According to a new report by Italy’s independent health watchdog, the Gimbe Foundation, 595,349 new cases were recorded in the week from June 29th to July 5th; a worrying 55 percent increase on the previous week. 

In the same time span, the country also registered a 32.8 percent rise in the number of hospitalised patients, which went from 6,035 to 8,003.  

The latest Covid wave, which is being driven by the highly contagious Omicron 5 variant, is a “real cause for concern”, especially in terms of a “potential patient overload”, said Nino Cartabellotta, president of the Gimbe Foundation. 

As Italian cities prepare to host a packed calendar of concerts and festivals this summer, health experts are questioning whether such events should actually take place given the high risk of transmission associated with mass gatherings.

READ ALSO: What tourists in Italy need to know if they get Covid-19

“Rescheduling these types of events would be the best thing to do right now,” said Massimo Ciccozzi, Director of Epidemiology at Campus Bio-Medico University of Rome. 

The summer wave is expected to peak in mid-July but, Ciccozzi warns, the upcoming live events might “delay [the peak] until the end of July or even beyond” and extend the infection curve.

Antonello Maruotti, Professor of Statistics at LUMSA University of Rome, recently shared Ciccozzi’s concerns, saying that live events as big as Maneskin’s scheduled Rome concert are “definitely not a good idea”.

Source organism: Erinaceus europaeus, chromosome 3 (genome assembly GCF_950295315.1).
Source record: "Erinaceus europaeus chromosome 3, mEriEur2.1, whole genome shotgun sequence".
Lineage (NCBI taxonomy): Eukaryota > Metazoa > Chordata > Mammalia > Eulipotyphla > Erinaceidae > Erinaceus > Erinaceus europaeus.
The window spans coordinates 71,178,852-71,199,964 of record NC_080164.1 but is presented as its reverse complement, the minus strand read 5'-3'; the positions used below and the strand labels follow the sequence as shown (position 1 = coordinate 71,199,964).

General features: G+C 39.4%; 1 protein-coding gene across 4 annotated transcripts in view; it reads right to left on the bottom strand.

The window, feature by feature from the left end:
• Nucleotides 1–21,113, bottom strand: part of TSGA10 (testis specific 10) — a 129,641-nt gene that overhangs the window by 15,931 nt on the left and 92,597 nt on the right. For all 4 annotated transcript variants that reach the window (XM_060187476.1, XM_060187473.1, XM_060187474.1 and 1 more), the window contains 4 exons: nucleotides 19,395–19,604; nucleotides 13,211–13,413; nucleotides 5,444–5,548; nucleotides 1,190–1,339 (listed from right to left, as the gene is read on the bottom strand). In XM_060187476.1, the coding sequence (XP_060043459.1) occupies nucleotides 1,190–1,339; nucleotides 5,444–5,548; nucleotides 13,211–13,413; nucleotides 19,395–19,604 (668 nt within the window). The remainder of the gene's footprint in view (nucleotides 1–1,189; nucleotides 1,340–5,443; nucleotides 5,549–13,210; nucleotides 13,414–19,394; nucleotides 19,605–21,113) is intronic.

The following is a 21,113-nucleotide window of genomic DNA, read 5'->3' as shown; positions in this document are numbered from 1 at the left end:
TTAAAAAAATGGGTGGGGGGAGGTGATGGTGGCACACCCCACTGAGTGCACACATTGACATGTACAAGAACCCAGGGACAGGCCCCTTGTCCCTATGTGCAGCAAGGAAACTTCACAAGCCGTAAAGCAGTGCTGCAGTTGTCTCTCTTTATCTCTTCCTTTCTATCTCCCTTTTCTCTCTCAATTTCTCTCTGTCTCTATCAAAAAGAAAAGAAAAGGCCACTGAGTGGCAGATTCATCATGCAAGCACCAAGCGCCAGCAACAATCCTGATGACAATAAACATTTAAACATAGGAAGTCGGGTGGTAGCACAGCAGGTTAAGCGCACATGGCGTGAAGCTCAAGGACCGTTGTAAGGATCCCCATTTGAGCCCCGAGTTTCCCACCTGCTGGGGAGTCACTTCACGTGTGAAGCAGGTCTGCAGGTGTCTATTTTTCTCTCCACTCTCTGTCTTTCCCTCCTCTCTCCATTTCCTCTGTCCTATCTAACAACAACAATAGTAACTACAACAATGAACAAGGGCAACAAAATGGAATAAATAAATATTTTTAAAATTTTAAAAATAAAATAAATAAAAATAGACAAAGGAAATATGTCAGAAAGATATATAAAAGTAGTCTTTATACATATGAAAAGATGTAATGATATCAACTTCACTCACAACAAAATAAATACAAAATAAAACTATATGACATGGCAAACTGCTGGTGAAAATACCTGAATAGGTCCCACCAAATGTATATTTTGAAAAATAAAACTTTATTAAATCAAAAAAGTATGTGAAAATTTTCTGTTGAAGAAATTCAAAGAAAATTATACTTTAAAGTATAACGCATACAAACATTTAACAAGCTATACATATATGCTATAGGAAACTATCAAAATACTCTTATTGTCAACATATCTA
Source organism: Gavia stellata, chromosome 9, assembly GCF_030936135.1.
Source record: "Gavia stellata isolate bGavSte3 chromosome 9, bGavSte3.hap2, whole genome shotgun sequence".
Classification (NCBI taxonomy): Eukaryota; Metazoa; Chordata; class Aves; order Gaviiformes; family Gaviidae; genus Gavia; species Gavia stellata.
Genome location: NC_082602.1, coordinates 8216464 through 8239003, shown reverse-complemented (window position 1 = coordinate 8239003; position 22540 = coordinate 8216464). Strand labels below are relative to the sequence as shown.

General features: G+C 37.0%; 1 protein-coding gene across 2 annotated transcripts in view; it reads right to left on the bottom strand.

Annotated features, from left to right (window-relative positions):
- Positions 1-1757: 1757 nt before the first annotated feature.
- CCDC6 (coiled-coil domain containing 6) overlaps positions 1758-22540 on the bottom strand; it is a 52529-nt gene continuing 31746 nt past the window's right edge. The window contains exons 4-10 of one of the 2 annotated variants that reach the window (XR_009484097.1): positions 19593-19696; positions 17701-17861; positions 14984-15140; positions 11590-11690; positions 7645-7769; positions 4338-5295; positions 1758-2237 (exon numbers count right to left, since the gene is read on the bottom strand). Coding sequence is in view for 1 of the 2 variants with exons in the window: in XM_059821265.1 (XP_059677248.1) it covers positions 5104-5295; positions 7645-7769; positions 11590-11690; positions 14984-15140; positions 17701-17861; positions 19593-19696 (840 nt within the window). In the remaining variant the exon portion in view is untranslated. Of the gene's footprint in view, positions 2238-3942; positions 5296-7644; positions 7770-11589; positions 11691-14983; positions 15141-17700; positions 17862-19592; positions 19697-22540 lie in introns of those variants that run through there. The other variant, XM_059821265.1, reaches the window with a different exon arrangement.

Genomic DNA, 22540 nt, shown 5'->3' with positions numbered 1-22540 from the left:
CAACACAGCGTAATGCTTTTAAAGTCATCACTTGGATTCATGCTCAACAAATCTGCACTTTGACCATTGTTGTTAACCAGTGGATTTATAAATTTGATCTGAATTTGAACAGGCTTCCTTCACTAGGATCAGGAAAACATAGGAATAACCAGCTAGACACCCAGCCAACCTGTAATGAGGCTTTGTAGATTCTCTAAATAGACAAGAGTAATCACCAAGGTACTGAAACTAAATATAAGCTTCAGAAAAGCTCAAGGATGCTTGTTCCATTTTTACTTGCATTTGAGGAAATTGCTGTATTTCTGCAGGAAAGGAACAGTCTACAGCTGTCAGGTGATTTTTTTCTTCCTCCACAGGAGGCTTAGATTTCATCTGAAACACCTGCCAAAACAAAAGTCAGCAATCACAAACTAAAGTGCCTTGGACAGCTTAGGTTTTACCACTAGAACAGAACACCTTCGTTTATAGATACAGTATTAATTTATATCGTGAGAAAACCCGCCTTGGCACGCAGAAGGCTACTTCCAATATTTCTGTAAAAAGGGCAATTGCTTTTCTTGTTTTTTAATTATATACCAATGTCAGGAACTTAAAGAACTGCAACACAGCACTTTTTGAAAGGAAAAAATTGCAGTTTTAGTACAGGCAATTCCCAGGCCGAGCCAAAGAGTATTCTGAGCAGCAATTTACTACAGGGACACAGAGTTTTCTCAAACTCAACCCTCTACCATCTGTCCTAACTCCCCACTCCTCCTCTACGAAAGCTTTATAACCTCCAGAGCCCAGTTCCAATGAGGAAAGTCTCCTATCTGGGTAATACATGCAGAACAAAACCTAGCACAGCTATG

The Italian rock band are slated to perform at the Circus Maximus on Saturday, July 9th but the expected turnout – over 70,000 fans are set to attend the event – has raised objections from an array of Italian doctors, with some warning that the concert might cause as many as 20,000 new cases.

If it were to materialise, the prospected scenario would significantly aggravate Lazio’s present medical predicament as there are currently over 186,000 Covid cases in the region (nearly 800 patients are receiving treatment in local hospitals). 

Italian rock band Maneskin performing in Turin

Italian rock band Maneskin are expected to perform at the Circus Maximus in Rome on Saturday, July 9th. Photo by Marco BERTORELLO / AFP

But, despite pleas to postpone the event, it is likely that Maneskin’s concert will take place as scheduled.

Alessandro Onorato, Rome’s Tourism Councillor, said that rescheduling is “out of question” and that “all recommendations from the local medical authorities will be adopted” with the help of the event’s organisers and staff on the ground.

At the time of writing, there is also no indication that the Italian government will consider postponing other major live events scheduled to take place in the coming weeks, though the situation is evolving rapidly and a U-turn on previous dispositions can’t be ruled out.

READ ALSO: At a glance: What are the Covid-19 rules in Italy now?

On this note, it is worth mentioning that Italy has now scrapped all of its former Covid measures except the requirement to wear FFP2 face masks on public transport (though not on planes) and in healthcare settings.

The use of face coverings is, however, still recommended in all crowded areas, including outdoors – exactly the point that leading Italian doctors are stressing in the hope that live events will not lead to large-scale infection.

Antonio Magi, President of Rome’s OMCEO (College of Doctors, Surgeons and Dentists), said: “Our advice is to wear FFP2 masks […] in high-risk situations.”

“I hope that young people will heed our recommendations and think about the health risks that their parents or grandparents might be exposed to after the event [they attend].”